answer key

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# The different ways of measuring the circumference:

To measure the circumference using the specific tools provided, there are at least 4 different ways. Teachers may come up with even more ideas that are not in this document.

Option 1:** **Place** **vertically** **two rulers on each side of the ball so you can measure the diameter of the sphere. Mark the distance between the edges of the rulers and then use one of them to measure that distance (the diameter). Now you know the radius of the sphere. The circumference equals Π=2•π•r where r is the radius you measured.

Option 2:** **Use** **the string to measure how many times the string fits the circumference of the sphere. Then measure that length calculated with a ruler.

Option 3:** **Place the sphere inside the bucket and measure the displacement of the water. The amount of water displaced equals the volume of the sphere. Using the formula:

V= (where V is the volume and r is the radius)

you measure the radius of the sphere. The circumference equals Π=2•π•r where r is the radius you measured.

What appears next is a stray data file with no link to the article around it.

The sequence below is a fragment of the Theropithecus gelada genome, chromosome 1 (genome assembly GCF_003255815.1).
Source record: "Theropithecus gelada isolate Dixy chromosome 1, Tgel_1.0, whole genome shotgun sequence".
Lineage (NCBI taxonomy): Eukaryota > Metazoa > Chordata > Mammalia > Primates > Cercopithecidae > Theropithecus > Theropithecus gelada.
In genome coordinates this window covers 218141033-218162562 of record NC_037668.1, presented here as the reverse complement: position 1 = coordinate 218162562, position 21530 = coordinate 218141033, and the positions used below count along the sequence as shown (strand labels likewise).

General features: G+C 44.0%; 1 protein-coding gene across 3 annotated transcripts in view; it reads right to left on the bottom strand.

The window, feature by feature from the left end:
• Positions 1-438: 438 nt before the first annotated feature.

Option 4:** **Place the ball near a wall and the flashlight as far away as possible directing straight at the ball. Use the flash light to project the shadow of the ball on the wall. Measure the shadow’s diameter and then calculate the circumference like in option 1.

Not all of the options are equally accurate. The most accurate one is option number 1 because it involves only one, and the simplest measurement (hence, the one with the lowest possible error) and it uses the actual formula to make the calculation.

Option 2 can be valid as well, however, as the string is smaller than the sphere it involves multiple errors. Plus you will also need to measure the length of the string afterwards which includes an additional source of error. However this could potentially be the simplest one that the teachers will go for.

Option 3 is also valid and it only requires one measurement, so least possible error. However it takes two equations to get to the answer so it’s more complicated and the error increases too.

Option 4 is the trickiest as there can be many mistakes there. When you flash the light on the sphere depending on where you stand the shadow will be magnified. So the measurement can easily be wrong. In order for this to work, the person holding the flashlight has to stand very far from the sphere and the sphere has to be very close to the projection wall. To explain this make a brief demo by placing the flashlight and the ball in different positions against the wall.